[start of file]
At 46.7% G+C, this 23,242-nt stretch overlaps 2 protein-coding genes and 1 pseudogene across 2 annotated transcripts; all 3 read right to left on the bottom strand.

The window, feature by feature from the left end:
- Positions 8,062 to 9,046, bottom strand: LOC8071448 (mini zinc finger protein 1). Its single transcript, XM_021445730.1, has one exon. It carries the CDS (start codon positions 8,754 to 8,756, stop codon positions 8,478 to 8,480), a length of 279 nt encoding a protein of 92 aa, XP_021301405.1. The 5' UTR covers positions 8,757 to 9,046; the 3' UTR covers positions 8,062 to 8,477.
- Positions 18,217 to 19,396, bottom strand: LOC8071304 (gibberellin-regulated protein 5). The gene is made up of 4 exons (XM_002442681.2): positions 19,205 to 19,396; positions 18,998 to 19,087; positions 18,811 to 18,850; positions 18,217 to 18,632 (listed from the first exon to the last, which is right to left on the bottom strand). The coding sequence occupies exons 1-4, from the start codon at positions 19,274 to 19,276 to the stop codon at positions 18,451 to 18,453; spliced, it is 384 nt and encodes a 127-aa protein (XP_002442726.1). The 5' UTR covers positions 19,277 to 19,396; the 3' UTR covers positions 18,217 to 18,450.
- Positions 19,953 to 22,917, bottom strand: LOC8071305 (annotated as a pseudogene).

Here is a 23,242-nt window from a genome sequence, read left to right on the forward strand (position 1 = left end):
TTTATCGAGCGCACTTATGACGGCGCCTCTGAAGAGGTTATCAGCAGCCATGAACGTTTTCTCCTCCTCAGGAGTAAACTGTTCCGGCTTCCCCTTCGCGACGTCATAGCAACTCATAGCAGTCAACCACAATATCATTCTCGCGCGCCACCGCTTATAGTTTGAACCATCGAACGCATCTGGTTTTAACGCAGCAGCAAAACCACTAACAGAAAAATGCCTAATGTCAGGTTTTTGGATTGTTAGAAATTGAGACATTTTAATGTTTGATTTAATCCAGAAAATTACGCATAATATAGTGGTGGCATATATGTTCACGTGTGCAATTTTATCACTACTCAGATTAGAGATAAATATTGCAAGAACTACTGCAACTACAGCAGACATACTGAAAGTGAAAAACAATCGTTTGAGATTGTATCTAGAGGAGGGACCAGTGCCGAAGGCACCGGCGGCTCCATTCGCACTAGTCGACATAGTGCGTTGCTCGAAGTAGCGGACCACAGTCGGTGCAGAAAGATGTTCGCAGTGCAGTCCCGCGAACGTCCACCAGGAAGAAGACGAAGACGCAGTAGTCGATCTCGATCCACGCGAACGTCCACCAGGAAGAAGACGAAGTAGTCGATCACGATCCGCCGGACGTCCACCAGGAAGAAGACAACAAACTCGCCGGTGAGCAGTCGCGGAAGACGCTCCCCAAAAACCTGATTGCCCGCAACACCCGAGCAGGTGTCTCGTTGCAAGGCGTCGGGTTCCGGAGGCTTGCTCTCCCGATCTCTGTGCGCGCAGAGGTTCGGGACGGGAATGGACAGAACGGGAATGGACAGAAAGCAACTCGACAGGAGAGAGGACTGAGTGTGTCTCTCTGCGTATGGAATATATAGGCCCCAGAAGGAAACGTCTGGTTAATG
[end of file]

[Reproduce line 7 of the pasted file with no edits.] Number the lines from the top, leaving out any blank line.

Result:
TTTATCGAGCGCACTTATGACGGCGCCTCTGAAGAGGTTATCAGCAGCCATGAACGTTTTCTCCTCCTCAGGAGTAAACTGTTCCGGCTTCCCCTTCGCGACGTCATAGCAACTCATAGCAGTCAACCACAATATCATTCTCGCGCGCCACCGCTTATAGTTTGAACCATCGAACGCATCTGGTTTTAACGCAGCAGCAAAACCACTAACAGAAAAATGCCTAATGTCAGGTTTTTGGATTGTTAGAAATTGAGACATTTTAATGTTTGATTTAATCCAGAAAATTACGCATAATATAGTGGTGGCATATATGTTCACGTGTGCAATTTTATCACTACTCAGATTAGAGATAAATATTGCAAGAACTACTGCAACTACAGCAGACATACTGAAAGTGAAAAACAATCGTTTGAGATTGTATCTAGAGGAGGGACCAGTGCCGAAGGCACCGGCGGCTCCATTCGCACTAGTCGACATAGTGCGTTGCTCGAAGTAGCGGACCACAGTCGGTGCAGAAAGATGTTCGCAGTGCAGTCCCGCGAACGTCCACCAGGAAGAAGACGAAGACGCAGTAGTCGATCTCGATCCACGCGAACGTCCACCAGGAAGAAGACGAAGTAGTCGATCACGATCCGCCGGACGTCCACCAGGAAGAAGACAACAAACTCGCCGGTGAGCAGTCGCGGAAGACGCTCCCCAAAAACCTGATTGCCCGCAACACCCGAGCAGGTGTCTCGTTGCAAGGCGTCGGGTTCCGGAGGCTTGCTCTCCCGATCTCTGTGCGCGCAGAGGTTCGGGACGGGAATGGACAGAACGGGAATGGACAGAAAGCAACTCGACAGGAGAGAGGACTGAGTGTGTCTCTCTGCGTATGGAATATATAGGCCCCAGAAGGAAACGTCTGGTTAATG